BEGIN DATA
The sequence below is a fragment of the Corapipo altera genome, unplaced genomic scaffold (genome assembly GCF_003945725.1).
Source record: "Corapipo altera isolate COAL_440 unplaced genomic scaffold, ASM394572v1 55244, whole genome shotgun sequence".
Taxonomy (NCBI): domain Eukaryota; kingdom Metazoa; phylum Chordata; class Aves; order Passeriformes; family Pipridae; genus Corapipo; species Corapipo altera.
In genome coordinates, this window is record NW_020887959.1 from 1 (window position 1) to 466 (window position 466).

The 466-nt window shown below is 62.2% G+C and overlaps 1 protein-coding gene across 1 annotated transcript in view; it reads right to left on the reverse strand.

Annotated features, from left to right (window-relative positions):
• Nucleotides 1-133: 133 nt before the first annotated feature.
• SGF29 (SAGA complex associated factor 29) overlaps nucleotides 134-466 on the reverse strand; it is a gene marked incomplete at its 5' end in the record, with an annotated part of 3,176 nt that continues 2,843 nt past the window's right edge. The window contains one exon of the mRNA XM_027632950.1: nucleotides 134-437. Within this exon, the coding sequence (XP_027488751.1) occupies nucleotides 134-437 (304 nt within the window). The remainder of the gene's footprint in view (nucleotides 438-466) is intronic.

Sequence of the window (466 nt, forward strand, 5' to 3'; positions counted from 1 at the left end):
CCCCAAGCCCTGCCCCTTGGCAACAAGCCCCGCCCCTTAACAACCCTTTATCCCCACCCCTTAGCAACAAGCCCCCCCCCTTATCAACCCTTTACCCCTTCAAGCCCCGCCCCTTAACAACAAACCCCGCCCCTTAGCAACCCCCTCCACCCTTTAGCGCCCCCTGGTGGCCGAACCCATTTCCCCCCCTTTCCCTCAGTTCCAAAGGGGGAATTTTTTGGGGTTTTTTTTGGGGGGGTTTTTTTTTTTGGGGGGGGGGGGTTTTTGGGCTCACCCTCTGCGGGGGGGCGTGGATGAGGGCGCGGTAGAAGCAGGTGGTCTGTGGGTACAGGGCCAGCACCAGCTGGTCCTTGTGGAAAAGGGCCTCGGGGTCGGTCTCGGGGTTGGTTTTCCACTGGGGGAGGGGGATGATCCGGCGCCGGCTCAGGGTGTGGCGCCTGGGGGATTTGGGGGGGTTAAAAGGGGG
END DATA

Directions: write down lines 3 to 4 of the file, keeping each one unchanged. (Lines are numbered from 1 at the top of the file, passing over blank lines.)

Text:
Taxonomy (NCBI): domain Eukaryota; kingdom Metazoa; phylum Chordata; class Aves; order Passeriformes; family Pipridae; genus Corapipo; species Corapipo altera.
In genome coordinates, this window is record NW_020887959.1 from 1 (window position 1) to 466 (window position 466).